Tax-free Internet access, tougher non-filing penalties closer to enactment as trade bill clears House
Congress is still working on a compromise to put the 50+ expired tax extenders back into the tax code, some permanently.
The plan is to attach the extenders to the fiscal year 2016 omnibus federal spending bill that must be OK'ed by Dec. 16. Then Representatives and Senators can head out of Washington, D.C., for holiday celebrations back home.
Before that happens, though, another bill that also has tax ramifications is likely to clear Congress.
The House on Friday afternoon (Dec. 11) handily passed H.R. 644, the Trade Facilitation and Trade Enforcement Act of 2015.
Also referred to as the customs bill since it streamlines the U.S. Customs system and eases the border clearance process for much shipping and international commerce, H.R. 644 is expected to pass the Senate next week. Then it's off to the White House, where President Obama has indicated he will sign it.
Permanent prohibition of Internet access tax: When that happens, among the winners will be America's web surfers. The trade/customs bill includes a provision that makes the moratorium on Internet access taxes permanent.
As I pointed out last week at my other tax blog, this is not the online sales tax effort. Rather, it's a federal prohibition on states and other localities from taxing customers for the service they use to log onto their favorite websites.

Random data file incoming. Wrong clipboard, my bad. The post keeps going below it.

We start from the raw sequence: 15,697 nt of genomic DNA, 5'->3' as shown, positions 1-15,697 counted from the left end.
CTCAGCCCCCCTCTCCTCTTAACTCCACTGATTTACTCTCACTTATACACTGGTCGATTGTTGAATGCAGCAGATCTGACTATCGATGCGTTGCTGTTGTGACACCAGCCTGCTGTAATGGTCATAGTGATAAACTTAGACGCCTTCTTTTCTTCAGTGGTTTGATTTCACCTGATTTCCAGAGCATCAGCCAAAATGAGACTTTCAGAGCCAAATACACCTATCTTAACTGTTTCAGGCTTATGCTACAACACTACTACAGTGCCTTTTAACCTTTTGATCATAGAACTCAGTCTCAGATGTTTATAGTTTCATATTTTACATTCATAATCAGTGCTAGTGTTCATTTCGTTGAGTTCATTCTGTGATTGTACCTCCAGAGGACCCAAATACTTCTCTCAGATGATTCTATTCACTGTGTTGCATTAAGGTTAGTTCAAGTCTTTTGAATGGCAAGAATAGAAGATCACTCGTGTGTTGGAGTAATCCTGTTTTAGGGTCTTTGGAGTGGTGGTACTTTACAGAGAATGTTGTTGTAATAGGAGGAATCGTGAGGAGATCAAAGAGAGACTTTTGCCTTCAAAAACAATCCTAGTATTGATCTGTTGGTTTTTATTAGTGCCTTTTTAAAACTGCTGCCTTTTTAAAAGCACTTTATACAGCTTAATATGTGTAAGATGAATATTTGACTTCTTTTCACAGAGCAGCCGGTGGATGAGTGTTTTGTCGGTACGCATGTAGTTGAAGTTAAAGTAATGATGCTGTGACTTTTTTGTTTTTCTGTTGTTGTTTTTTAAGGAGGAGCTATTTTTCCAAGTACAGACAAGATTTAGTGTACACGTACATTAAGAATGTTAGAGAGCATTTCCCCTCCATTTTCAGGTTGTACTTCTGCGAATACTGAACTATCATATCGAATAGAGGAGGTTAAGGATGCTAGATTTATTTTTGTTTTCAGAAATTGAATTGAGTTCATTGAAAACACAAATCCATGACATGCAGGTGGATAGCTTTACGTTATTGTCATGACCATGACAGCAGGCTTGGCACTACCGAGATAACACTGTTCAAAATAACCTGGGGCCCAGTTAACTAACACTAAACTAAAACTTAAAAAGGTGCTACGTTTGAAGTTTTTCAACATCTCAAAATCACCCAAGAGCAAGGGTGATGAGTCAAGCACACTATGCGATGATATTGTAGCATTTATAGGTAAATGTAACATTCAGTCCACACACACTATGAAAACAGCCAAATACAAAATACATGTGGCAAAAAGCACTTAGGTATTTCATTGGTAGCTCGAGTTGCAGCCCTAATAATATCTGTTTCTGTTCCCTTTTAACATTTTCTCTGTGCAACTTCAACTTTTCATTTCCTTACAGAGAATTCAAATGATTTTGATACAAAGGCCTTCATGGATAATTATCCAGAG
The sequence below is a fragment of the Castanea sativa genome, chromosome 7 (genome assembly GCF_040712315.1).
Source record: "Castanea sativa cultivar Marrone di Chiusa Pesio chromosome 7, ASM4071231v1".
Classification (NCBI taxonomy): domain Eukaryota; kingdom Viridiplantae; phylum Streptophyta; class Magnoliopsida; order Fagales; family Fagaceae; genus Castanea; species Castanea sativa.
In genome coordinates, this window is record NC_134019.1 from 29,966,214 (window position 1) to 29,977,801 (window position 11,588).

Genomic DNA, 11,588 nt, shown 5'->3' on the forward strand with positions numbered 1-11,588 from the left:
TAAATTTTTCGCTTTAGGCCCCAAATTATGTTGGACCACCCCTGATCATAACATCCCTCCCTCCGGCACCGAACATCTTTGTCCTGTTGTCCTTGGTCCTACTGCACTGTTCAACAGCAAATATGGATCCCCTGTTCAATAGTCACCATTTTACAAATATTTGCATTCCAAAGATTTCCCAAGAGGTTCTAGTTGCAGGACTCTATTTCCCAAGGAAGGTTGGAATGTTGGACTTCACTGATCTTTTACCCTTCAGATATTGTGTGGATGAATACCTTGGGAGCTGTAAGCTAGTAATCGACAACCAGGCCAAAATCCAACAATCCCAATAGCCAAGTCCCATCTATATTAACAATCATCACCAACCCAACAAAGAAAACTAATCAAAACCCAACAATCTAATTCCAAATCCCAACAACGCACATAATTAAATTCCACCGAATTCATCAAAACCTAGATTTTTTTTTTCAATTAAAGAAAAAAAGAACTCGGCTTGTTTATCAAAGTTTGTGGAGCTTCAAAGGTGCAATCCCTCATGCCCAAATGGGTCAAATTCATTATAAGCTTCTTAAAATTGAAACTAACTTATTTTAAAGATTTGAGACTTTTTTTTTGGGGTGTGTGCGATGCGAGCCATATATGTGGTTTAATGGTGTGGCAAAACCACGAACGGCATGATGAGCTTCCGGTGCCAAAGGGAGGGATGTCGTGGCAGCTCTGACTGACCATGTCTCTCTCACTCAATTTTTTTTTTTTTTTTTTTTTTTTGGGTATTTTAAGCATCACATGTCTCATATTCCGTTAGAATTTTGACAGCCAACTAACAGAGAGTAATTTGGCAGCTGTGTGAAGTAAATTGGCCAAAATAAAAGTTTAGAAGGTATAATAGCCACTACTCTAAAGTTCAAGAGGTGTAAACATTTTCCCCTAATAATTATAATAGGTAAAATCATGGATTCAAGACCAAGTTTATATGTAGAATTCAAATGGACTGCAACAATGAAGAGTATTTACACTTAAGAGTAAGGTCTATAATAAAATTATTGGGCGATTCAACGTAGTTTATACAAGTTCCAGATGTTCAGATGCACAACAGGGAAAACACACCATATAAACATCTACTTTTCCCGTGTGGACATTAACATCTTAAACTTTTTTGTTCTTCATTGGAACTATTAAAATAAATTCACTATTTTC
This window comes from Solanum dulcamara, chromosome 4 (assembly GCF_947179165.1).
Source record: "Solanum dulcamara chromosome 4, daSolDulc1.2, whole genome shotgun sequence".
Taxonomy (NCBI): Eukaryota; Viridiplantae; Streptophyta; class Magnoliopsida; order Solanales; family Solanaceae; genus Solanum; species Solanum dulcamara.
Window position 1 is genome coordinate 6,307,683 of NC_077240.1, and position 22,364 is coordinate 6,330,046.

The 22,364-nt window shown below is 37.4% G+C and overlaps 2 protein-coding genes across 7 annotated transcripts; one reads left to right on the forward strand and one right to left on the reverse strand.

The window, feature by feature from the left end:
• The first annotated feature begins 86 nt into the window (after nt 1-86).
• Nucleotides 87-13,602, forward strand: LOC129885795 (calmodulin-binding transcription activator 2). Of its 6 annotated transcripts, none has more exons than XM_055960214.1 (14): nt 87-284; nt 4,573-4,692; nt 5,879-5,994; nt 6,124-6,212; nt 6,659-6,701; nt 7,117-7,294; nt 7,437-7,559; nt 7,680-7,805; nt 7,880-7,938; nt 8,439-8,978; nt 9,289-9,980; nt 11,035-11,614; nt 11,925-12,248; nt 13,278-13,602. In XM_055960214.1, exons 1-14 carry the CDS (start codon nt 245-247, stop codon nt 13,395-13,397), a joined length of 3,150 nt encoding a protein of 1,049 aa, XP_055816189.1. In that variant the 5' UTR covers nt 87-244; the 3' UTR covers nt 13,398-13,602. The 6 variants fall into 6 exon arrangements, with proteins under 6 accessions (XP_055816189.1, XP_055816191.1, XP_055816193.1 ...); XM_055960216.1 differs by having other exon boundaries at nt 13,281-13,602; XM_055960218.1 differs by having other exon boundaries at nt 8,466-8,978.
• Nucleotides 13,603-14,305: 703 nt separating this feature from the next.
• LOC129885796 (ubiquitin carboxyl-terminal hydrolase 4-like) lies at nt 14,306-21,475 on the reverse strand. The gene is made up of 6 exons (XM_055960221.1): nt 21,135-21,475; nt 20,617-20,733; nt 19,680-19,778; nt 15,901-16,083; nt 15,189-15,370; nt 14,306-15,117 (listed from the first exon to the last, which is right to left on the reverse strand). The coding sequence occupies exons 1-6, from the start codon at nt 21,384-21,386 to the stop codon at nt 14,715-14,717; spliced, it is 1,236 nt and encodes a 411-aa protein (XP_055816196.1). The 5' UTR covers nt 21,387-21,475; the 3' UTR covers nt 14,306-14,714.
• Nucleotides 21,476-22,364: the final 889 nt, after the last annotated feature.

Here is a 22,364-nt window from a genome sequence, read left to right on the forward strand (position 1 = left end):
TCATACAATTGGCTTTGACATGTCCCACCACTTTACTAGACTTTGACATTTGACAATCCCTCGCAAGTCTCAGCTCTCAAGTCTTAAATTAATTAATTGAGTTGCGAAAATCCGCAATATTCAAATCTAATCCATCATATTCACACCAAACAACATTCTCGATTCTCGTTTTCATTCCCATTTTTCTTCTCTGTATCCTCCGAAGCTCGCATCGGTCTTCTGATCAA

The Internet tax moratorium was first enacted in 1998 on a temporary basis, meaning it had to be periodically renewed. That happened five previous times, but once the trade bill is law, that renewal process is history.
So, too, will be the Internet service provider, or ISP, tax that seven states now collect.
Hawaii, New Mexico, North Dakota, Ohio, South Dakota, Texas, and Wisconsin had ISP taxes in place when the original law passed, so they were grandfathered. But once the new trade law is in force, those states must start phasing out their ISP taxes.
By June 2020, there won't be any Internet access tax collection in the United States.
Costlier tax penalties: To help cover some of the costs of the customs bill, lawmakers agreed to increase some tax penalties.
Currently, if you file a return more than 60 days after it's due and you can't give the Internal Revenue Service a good reason for the delay, you'll face a failure to file fine of $135 or 100 percent of the due tax, whichever is less.
When the trade/customs bill becomes law, that penalty will increase to $205 or 100 percent of your tax liability, again whichever is less.
The tougher penalty amount will kick in next year, applying to returns required to be filed in 2016 and beyond.
Debt collectors and tax scams: Also over at Bankrate Taxes Blog last week, I looked at the convergence of two things that can ruin folks' lives -- overly aggressive bill collectors and persistent tax scams.
The enactment of the latest transportation bill requires the IRS to use private bill collectors in some cases. And that, as I note at my other tax blog, could lead to an increase in the already huge telephone tax scam.
My additional tax thoughts at Bankrate usually go up on Tuesday and Thursday. If you miss them there, check here at the ol' blog the following weekend for highlights.
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